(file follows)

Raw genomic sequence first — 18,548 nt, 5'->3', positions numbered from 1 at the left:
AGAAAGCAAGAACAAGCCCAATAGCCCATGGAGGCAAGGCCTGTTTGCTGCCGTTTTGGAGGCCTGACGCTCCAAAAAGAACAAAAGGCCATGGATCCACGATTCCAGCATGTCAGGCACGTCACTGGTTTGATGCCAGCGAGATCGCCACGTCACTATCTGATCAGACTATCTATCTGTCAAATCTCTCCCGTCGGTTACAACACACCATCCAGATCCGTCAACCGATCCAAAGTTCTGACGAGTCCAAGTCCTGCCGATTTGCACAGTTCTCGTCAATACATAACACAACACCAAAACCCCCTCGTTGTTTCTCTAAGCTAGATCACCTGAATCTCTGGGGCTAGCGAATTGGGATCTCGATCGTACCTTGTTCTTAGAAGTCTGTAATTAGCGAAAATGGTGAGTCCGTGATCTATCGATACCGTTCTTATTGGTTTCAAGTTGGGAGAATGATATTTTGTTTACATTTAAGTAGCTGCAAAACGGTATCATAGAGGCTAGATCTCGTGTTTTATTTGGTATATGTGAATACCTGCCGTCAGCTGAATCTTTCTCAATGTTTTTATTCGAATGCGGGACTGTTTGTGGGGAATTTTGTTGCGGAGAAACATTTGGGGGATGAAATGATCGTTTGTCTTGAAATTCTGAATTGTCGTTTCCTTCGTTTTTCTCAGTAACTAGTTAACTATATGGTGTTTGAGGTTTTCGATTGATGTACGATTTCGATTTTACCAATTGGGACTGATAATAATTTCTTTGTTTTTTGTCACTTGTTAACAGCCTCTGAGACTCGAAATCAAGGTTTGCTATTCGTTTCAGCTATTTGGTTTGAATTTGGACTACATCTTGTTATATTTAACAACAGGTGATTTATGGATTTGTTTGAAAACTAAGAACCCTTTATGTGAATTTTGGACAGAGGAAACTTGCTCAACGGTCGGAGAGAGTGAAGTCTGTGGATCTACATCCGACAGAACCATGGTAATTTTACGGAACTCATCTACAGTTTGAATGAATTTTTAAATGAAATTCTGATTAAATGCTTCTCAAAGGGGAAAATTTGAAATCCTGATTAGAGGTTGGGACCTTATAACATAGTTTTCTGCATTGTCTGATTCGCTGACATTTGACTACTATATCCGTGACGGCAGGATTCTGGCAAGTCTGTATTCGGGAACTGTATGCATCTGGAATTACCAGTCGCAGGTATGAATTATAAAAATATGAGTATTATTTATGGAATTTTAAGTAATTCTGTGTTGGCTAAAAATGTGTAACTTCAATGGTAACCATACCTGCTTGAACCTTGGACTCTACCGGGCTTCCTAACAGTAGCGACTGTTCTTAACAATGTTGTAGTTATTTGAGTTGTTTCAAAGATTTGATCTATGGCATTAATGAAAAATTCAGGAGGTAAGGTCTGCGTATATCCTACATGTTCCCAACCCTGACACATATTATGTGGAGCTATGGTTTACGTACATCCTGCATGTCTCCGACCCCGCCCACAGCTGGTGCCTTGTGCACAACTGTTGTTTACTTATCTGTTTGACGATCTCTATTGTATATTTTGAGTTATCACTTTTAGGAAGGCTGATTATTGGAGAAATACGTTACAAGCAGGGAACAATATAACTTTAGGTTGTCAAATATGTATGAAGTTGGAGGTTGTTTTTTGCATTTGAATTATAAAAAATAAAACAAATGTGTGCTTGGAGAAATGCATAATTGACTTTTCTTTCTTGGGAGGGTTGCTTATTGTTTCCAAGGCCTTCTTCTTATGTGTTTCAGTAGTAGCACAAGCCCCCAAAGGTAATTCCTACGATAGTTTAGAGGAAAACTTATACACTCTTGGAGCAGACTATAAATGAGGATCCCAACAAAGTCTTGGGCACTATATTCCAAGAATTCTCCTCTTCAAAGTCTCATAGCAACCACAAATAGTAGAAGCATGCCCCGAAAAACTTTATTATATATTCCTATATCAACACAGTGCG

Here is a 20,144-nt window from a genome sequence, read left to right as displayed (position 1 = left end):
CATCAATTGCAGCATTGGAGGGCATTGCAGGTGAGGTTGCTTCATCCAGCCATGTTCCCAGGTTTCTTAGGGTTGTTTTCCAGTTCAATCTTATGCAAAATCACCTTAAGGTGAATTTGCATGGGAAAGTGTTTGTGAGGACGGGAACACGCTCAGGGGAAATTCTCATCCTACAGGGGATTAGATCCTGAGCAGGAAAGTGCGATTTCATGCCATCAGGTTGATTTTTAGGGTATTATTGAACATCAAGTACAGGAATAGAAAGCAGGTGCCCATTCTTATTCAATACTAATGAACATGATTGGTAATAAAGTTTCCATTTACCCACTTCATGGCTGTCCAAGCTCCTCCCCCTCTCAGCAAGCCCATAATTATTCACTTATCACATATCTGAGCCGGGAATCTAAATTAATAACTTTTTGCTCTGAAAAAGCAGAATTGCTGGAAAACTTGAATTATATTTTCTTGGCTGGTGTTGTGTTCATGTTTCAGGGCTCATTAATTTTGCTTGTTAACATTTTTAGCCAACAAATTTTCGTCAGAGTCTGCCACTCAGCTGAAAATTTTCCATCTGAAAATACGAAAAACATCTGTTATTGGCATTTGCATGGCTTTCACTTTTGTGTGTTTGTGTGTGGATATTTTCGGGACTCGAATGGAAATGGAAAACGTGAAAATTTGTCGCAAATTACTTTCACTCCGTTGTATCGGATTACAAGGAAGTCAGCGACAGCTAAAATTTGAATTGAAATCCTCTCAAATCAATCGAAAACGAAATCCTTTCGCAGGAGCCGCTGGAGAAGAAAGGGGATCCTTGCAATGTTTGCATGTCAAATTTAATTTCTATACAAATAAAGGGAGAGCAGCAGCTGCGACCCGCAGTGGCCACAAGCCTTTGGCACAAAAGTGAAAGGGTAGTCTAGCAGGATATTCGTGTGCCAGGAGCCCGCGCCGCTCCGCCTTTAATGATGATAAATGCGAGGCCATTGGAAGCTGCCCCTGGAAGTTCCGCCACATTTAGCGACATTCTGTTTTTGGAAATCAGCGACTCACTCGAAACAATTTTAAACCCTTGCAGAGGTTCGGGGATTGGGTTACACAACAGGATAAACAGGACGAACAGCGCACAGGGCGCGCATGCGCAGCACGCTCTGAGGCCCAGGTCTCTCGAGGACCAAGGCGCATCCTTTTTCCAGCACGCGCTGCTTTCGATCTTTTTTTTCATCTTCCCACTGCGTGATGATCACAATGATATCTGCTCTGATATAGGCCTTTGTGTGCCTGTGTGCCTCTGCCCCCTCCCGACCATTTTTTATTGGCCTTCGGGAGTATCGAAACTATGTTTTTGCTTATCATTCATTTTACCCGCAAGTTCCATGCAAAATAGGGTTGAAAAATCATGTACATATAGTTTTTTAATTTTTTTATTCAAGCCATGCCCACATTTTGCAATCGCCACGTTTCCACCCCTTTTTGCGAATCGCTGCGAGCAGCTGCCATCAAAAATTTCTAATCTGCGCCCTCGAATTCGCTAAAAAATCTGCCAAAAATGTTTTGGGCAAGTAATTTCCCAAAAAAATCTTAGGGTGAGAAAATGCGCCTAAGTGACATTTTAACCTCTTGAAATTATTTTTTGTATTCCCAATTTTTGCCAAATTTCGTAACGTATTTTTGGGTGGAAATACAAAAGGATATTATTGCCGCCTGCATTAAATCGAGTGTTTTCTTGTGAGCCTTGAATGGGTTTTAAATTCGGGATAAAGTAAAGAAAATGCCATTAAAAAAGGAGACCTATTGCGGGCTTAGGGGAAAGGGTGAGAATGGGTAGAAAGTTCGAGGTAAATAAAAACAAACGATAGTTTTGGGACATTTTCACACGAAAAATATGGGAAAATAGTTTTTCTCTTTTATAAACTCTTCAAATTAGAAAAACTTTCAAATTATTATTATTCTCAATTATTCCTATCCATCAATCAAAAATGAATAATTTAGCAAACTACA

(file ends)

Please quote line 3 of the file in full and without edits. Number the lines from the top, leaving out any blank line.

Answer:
Here is a 20,144-nt window from a genome sequence, read left to right as displayed (position 1 = left end):